Steyn concluded his substantive argument with these words.
“I quote Milton Friedman: ‘don’t elect the right people to do the right things, create the conditions whereby the wrong people are forced to do the right things. There should be nothing controversial [about that statement].’”

What Steyn fails to understand is that Friedman’s point refutes Steyn’s anti-regulatory thesis. Friedman was simply making the fundamental point of economics – focus on the incentives and ensure that they are (1) powerful and (2) prevent perverse behavior. Control fraud both arises from and causes intense, perverse incentives. Fraud begets fraud. Accounting control frauds deliberately create perverse Gresham’s dynamic to spur fraud within their product line and create criminogenic environments that produce “echo” fraud epidemics in related fields. The CEOs of the lenders that specialized in making fraudulent nonprime loans, for example, used their ability to hire, fire, and compensate to create these perverse incentives among appraisers, loan brokers, loan officers, and credit rating agencies. Note that this allowed the fraudulent CEOs to suborn “controls” into their most valuable fraud allies and created deniability while making it more difficult to prove the CEO’s intent to defraud.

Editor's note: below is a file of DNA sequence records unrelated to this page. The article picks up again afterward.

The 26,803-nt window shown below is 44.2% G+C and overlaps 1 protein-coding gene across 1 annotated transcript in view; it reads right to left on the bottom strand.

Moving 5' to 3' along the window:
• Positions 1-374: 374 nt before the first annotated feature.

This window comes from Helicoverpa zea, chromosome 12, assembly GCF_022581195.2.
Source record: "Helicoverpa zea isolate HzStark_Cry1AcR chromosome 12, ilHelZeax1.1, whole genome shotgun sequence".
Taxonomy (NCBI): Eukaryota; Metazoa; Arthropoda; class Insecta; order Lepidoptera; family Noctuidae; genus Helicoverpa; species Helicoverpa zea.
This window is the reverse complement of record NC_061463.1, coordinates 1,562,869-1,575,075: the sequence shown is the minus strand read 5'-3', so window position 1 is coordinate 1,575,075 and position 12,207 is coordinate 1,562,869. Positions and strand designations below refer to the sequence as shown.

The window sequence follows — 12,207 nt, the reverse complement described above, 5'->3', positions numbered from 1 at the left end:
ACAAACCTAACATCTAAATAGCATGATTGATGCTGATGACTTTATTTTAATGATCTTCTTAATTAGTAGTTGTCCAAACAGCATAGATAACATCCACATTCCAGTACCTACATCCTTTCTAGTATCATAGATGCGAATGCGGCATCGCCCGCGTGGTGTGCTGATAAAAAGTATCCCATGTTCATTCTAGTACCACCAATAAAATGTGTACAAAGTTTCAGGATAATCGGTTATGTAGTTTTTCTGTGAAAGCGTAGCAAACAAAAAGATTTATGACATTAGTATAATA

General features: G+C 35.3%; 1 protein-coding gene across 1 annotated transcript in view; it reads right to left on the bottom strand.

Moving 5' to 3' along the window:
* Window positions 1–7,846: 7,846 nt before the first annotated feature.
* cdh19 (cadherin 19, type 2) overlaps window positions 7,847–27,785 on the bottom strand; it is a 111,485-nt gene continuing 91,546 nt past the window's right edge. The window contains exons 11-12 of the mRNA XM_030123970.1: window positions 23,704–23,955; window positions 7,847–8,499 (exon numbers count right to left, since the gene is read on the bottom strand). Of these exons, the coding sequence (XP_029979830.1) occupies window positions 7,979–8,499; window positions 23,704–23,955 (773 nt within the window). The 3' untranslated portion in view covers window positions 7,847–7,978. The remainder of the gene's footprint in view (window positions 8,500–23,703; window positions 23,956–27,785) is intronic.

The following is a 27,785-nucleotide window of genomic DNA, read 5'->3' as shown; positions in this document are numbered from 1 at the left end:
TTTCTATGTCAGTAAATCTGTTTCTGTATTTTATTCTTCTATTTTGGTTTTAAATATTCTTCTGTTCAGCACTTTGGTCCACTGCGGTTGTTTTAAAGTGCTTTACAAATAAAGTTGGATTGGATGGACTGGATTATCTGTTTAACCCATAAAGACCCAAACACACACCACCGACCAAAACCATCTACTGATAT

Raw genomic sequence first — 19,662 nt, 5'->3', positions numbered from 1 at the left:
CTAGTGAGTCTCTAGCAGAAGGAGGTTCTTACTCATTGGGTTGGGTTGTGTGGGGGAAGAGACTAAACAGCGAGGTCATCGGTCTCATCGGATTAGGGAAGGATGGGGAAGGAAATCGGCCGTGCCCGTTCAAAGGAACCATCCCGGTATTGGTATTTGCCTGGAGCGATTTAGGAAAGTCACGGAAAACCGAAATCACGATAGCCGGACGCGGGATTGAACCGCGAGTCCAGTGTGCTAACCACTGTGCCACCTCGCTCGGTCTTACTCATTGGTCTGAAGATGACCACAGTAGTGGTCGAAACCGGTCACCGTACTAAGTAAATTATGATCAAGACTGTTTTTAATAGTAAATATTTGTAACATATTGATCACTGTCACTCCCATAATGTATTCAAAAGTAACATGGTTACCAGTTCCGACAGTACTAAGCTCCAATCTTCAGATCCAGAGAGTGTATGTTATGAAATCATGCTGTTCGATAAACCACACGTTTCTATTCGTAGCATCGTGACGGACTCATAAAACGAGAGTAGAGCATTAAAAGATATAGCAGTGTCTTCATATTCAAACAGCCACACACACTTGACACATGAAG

Once more, Steyn is a leading critic of the reforms that are essential under Steyn’s logic to prevent these crises. A Gresham’s dynamic can cause good people to do the wrong things. Vigorous financial regulators who serve as the regulatory “cops on the beat” are essential to the creation of the proper incentives so that the wrong CEOs are forced to do the right things.

Bill Black is the author of The Best Way to Rob a Bank is to Own One and an associate professor of economics and law at the University of Missouri-Kansas City. He spent years working on regulatory policy and fraud prevention as Executive Director of the Institute for Fraud Prevention, Litigation Director of the Federal Home Loan Bank Board and Deputy Director of the National Commission on Financial Institution Reform, Recovery and Enforcement, among other positions.

Bill writes a column for Benzinga every Monday. His other academic articles, congressional testimony, and musings about the financial crisis can be found at his Social Science Research Network author page and at the blog New Economic Perspectives.